Switzerland, who came into Saturday’s contest with Kazakhstan with just one regulation win and one overtime loss in five games, improved to 7 points in the standings after an offensive explosion from their special teams. Kazakhstan was the only statistically worse team than Switzerland in Group B with just two points (two overtime losses) in five tournament games.
Dean Kukan opened the scoring for the Swiss at 9:44 of the first period with a shorthanded goal resulting from a perfect blueline-to-blueline pass.
Three minutes later, Kazakhstan’s Yevgeni Blokhin was called for holding, and Denis Hollenstein would capitalize on the ensuing man-advantage with help from Mathias Seger and Andres Ambuhl after a wrist shot managed to trickle five-hole through the Kazakh goalie’s skates. He was standing straight up with his skates together, but it somehow found twine. It was a weird goal to say the least.
Strangely, Kazakhstan decided to pull goalie Vitali Yeremeyev after the two goals and replace him with Alexei Ivanov, who would end up doing much worse.
Just fewer than five minutes into the second stanza, Nikolai Antropov (former Winnipeg Jet and probably the only name you’ll recognize on the team) delivered an elbow to the head of Swiss center Kevin Romy. He received 25 penalty minutes for the cheap shot.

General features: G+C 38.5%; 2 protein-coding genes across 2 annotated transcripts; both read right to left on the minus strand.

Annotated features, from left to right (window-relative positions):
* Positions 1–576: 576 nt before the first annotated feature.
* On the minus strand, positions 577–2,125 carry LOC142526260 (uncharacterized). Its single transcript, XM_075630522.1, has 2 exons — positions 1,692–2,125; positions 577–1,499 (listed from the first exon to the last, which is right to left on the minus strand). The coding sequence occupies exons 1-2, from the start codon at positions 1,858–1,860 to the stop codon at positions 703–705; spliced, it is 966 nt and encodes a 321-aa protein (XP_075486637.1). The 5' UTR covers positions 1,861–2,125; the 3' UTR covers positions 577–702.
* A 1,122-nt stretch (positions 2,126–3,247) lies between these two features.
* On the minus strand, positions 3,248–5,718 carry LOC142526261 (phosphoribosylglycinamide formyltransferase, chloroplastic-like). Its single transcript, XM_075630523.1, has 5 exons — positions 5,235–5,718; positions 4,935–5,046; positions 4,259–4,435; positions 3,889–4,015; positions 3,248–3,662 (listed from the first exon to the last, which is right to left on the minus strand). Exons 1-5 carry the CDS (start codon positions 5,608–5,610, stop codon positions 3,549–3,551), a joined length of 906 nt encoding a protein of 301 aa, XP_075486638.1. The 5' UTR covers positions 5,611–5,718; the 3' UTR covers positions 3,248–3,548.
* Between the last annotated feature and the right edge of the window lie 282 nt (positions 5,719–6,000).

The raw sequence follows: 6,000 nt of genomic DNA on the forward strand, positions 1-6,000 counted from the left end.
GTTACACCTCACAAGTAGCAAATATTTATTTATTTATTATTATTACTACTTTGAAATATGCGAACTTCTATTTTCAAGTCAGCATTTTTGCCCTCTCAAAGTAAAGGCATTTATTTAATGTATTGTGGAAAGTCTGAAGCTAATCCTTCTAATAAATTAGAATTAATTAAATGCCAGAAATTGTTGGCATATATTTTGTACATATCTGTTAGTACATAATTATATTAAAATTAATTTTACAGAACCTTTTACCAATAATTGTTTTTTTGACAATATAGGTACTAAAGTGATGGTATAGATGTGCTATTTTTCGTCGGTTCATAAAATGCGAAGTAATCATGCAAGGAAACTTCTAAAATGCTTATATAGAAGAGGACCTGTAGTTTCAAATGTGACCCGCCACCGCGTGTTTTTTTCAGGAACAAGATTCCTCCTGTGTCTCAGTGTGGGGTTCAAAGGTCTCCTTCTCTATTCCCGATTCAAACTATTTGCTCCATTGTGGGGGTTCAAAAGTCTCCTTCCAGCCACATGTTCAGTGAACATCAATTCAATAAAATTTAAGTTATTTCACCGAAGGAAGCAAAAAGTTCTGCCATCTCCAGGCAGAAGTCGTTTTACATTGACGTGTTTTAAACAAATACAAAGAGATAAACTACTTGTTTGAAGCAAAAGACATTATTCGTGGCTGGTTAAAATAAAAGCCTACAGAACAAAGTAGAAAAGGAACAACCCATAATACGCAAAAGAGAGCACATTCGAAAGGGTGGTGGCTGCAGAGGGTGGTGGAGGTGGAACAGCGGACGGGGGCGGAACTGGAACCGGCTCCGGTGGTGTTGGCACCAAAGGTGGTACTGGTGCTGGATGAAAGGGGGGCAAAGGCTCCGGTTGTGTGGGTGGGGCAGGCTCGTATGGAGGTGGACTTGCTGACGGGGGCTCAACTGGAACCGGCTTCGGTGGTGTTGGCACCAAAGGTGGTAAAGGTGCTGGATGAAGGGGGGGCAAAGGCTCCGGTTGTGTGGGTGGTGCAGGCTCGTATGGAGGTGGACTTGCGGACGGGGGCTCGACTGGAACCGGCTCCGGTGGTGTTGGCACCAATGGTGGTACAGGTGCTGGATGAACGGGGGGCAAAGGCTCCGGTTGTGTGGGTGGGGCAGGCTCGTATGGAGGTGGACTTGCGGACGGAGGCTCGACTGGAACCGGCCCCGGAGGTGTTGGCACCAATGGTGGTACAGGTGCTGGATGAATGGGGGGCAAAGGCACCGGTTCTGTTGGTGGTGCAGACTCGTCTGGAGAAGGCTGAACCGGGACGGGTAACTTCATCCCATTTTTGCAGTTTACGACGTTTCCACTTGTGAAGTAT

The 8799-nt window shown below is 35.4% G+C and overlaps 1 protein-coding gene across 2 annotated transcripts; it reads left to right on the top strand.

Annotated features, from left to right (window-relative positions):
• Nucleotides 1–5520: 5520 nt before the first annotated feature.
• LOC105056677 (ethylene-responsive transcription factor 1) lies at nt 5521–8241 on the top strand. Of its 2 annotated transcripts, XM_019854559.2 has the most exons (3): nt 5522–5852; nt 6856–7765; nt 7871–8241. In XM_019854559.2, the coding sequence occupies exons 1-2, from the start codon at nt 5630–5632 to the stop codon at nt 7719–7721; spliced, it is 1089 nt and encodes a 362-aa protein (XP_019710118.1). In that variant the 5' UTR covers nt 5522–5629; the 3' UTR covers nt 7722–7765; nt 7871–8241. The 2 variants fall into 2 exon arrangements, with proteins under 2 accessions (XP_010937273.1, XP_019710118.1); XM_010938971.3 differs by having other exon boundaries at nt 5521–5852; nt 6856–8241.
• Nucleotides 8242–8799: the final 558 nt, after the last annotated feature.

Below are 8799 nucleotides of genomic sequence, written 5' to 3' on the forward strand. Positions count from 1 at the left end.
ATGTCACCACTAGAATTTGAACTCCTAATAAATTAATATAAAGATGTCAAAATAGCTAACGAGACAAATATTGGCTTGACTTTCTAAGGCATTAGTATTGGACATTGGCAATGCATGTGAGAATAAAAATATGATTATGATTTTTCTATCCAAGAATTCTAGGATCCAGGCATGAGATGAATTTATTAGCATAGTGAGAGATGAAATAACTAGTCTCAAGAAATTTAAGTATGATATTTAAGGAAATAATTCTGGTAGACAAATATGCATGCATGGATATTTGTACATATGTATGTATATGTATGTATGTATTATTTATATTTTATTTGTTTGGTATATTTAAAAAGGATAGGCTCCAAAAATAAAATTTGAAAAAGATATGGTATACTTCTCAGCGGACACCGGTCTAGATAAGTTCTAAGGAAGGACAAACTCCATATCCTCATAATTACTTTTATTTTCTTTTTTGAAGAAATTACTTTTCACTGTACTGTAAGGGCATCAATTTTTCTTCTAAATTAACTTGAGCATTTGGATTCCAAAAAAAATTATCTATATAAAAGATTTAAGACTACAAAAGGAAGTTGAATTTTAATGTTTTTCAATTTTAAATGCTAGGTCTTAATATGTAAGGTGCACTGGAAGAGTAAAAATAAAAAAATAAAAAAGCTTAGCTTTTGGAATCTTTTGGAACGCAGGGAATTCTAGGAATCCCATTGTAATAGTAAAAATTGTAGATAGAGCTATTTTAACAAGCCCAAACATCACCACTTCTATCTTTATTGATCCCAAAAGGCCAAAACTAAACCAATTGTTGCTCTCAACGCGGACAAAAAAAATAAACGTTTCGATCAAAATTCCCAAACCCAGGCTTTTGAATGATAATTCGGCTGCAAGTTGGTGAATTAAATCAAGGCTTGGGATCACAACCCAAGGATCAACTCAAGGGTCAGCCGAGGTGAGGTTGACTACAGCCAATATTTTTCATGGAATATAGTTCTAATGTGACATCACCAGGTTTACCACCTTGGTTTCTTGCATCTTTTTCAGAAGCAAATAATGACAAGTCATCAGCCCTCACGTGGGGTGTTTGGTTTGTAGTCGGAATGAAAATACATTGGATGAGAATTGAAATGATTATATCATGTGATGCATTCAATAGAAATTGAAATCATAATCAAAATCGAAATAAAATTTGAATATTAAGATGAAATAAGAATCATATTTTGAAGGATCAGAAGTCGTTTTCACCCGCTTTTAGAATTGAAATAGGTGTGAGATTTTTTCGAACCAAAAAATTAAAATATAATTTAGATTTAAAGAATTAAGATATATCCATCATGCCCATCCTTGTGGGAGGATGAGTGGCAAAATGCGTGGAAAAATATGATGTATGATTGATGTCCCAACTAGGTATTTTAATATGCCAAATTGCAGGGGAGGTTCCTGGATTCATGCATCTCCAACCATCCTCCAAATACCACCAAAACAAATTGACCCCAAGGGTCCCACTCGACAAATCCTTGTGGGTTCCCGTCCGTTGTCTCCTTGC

Switzerland would have a five minute power play, of which their special teams scored their third straight goal. This time the goal came from Vancouver Canucks defenseman Yannick Weber, assisted by Nashville Predators defenseman Roman Josi. Weber was pressured at the point by Andrei Gavrilin but managed to side-step him and get better positioning for a shot. The slick move allowed him to get the perfect angle on the shot.
With 2:27 left in the second, forward Andres Ambuhl made it 4-0 on yet another power play goal, this time on a Konstantin Romanov delay-of-game penalty.
When the third period began, Anton Kazantsev got called for elbowing at 2:52. Can you guess what happened next? You’re right! A power play goal by Luca Cunti was scored. Josi registered another assist on the notch while Simon Moser had the other.
At the 6:05 mark, Eric Blum scored an even-strength goal right after Switzerland killed off a penalty. That’s not a typo by the way. It actually was at even strength.
If the Swiss had kept Kazakhstan off the board, it would have been the largest margin of victory by any team in the entire tournament. But instead, the Swiss left early to beat the traffic, allowing the Kazakhs to score two goals to gain some self-esteem back. The two goals were scored as fast as you can say Vadim Krasnoslobodtsev. That is to say, nine minutes and eleven seconds. Krasnoslobodtsev scored the first goal and assisted on Yevgeni Rymarev’s goal that made it 6-2.
V.K. would win player of the game honors for his team, while Ambuhl would win for the Swiss with his international Gordie Howe hat trick: a goal, an assist, and a minor penalty (fighting is not allowed in international play).
It doesn’t look like Team Switzerland is going anywhere in this tournament, but they will have a chance to win one last game against Team Latvia on Tuesday at 9:45 AM ET.
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